Monday, March 16, 2015

Bread Baking Babes go Granary

This month a new invite to bake with the BBBabes. Our kitchen of the month is the delightful Tanna ("My kitchen in half cups") who invites us to the sandbox to play around with Granary Bread. Granary is a brand bread flour by Hovis from the UK. I baked with that specific brand a few years back and I remember I really love the taste of it. There is no way of getting this brand here, so if you can't get hold of it, feel free to play around to make something similar with the ingredients you can get a hold of. That was the mission this month. 
Here in the Netherlands I can buy malt flour (either whitish or very dark brown) to add to flour in very small quantities, but that's it, no malted flakes. So what to do. I didn't really wanted to order the Hovis Granary flour, because I already baked with it once and even maked different breads with it too. So I searched for malted wheat flakes, I couldn't find them here, but there was an online shop ("Bakery bits") that sold them in the UK. As there were a lot of other nice things to buy there (like nut-brown or red-brown malt flour, fior di Sicilia essence, bread pans, ecc, ecc) I bought several things there and got them shipped over.
I also bought two organic granary flour blends from different mills to try. They both contained white wheat flour, malt flour (a lighter brown coloured one probably) and malted wheat flakes. The blend from Stoate & Sons also containes some rye flour. 


Granary-style rolls (flourblend Stoate/Sons)
I made some rolls with both of these blends and they had a tight crumb, hardly any difference in colour or taste. And I also loved the taste a lot, as expected. Now it was time for my personal playtime. I changed the flour blend, added malted wheat flakes, barley malt syrup and nut brown malt flour. The bread was good, but had a very sticky crumb, hard to slice and the sides of the loaf caved in. As the flour blend should be right (frome experience), it probably had something to do with the amount of malted ingredients. After a little search on the net, I found that too much malt indeed makes a sticky crumb. So I had to change that for starters.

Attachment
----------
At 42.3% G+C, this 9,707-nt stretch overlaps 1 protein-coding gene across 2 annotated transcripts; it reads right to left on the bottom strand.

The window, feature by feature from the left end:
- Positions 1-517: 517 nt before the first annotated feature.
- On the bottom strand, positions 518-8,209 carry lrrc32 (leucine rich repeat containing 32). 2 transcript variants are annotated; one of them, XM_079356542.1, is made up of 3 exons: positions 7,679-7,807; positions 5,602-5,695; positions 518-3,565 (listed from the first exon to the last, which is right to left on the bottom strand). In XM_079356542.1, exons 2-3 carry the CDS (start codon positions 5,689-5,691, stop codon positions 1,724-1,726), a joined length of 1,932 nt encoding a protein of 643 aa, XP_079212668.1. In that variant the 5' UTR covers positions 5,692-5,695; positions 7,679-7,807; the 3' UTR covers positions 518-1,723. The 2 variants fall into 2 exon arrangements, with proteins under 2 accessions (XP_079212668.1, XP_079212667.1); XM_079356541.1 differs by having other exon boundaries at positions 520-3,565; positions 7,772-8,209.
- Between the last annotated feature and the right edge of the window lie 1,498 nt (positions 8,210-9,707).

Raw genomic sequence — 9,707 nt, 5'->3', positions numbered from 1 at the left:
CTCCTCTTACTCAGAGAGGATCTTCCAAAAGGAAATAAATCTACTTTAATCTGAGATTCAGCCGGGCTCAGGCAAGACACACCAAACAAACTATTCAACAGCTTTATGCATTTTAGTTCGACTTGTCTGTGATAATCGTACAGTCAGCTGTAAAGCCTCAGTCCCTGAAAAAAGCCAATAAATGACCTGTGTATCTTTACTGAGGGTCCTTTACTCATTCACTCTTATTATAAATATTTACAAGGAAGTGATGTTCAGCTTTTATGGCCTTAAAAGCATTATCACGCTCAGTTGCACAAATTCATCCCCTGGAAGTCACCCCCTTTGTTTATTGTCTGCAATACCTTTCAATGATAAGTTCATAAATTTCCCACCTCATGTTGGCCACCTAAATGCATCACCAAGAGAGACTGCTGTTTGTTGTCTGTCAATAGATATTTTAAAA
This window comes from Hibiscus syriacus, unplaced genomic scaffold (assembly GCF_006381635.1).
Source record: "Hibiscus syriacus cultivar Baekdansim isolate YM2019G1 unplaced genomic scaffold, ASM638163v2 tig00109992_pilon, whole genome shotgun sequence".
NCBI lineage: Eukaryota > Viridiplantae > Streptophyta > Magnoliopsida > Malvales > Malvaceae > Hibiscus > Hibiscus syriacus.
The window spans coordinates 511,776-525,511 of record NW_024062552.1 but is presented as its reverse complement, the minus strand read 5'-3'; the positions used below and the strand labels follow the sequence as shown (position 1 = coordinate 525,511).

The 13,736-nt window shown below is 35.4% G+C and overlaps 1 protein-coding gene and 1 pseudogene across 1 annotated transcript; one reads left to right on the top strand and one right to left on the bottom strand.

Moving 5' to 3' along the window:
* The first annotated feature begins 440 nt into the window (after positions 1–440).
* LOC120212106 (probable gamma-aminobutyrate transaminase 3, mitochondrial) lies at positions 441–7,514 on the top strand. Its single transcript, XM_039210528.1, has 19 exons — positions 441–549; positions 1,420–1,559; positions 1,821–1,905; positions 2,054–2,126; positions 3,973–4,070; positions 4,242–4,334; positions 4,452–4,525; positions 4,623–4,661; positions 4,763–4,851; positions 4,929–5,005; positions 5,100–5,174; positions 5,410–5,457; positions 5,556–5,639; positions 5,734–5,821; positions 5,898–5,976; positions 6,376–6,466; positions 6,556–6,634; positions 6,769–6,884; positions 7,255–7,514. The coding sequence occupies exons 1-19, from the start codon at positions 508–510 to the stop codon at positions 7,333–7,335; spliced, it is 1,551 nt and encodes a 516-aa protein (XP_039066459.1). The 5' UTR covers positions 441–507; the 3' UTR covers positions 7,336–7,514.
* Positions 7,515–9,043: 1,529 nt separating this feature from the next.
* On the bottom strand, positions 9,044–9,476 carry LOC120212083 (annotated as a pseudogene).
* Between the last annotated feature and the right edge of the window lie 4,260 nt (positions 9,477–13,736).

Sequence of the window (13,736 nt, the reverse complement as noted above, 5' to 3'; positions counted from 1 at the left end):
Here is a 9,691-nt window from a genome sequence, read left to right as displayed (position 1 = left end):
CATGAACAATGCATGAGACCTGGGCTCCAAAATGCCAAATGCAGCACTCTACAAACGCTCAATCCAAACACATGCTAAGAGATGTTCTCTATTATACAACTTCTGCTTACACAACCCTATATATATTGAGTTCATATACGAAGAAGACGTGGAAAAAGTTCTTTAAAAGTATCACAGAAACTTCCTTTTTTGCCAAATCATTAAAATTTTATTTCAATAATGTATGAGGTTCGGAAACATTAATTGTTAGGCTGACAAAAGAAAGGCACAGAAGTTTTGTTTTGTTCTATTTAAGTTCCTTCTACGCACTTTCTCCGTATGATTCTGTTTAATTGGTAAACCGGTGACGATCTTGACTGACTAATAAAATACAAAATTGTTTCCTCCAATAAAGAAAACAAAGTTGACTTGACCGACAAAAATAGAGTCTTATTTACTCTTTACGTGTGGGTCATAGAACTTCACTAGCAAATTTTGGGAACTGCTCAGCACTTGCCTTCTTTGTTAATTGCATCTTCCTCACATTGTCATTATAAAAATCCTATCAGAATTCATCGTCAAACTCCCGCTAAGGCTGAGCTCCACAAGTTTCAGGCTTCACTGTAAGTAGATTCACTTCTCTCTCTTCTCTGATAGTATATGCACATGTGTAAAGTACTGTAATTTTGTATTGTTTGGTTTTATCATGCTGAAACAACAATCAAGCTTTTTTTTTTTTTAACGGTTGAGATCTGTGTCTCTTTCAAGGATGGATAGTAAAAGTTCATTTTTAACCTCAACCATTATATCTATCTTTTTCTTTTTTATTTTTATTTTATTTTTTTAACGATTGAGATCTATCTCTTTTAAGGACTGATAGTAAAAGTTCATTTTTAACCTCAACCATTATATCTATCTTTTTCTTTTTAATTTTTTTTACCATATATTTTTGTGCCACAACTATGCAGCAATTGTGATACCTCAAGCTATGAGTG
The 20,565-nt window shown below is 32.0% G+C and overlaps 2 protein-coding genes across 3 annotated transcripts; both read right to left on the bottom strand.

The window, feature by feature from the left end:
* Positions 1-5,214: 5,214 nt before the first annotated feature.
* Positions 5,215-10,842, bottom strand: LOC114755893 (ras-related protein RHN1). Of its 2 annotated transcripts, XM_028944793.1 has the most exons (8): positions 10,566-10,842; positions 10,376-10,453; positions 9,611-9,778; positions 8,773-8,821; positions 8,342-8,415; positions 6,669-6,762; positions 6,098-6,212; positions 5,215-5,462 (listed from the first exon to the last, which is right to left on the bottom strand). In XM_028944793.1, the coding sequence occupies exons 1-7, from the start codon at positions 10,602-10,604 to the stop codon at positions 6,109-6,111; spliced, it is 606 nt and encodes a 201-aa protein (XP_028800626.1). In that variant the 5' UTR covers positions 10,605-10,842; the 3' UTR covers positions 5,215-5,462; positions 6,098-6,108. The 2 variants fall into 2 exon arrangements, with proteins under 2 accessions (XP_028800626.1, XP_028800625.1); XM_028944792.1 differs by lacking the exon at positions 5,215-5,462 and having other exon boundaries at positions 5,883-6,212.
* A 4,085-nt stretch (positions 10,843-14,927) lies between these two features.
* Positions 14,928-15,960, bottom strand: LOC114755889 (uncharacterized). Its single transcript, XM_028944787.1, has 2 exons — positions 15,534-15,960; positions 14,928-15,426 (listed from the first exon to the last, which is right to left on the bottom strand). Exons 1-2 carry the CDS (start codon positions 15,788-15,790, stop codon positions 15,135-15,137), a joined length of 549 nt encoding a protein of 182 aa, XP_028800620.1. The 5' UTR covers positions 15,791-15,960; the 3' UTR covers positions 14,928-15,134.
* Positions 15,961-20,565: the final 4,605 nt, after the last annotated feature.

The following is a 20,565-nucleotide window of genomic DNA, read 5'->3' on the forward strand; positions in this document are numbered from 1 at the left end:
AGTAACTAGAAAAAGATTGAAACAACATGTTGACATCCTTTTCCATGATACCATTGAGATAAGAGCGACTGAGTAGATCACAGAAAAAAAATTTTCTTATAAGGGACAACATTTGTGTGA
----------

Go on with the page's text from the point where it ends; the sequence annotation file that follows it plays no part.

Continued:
And this time I got a beautiful loaf, good crumb, lovely flavour and fragrance. I really love this style bread , thanks for letting me play in your sandbox Tanna! And now I have some delicious baking ingredients to play some more after school. As the ingredients for this bread are not available here in the Netherlands, I won't give a translation in Dutch I normally would try to do, because it might be a bit costly to ship the ingredients in. But anyone who want to get to know the granary bread taste, give it a go, try to find as many ingredients as you can (something malted is a must to get an idea of this bread) and bake along with us. 

Become our Bread Baking Buddy, mix, bake, photograph, write ecc about your granary-style loaf adventure and send your details to the Kitchen of the month (that's Tanna this month ) In order to receive a BBBuddy Badge and appear in her round-up post at the end of this month you MUST e-mail her at comments my kitchen at mac dot com – you know no spaces and the @ sign – AND use BBB or SandBox on the subject line. Deadline 29th of March.
Granary-Style Loaf
Yield: 2 loaves
(PRINT recipe)
540 g lukewarm water
20 g barley malt syrup
115 g malted wheat flakes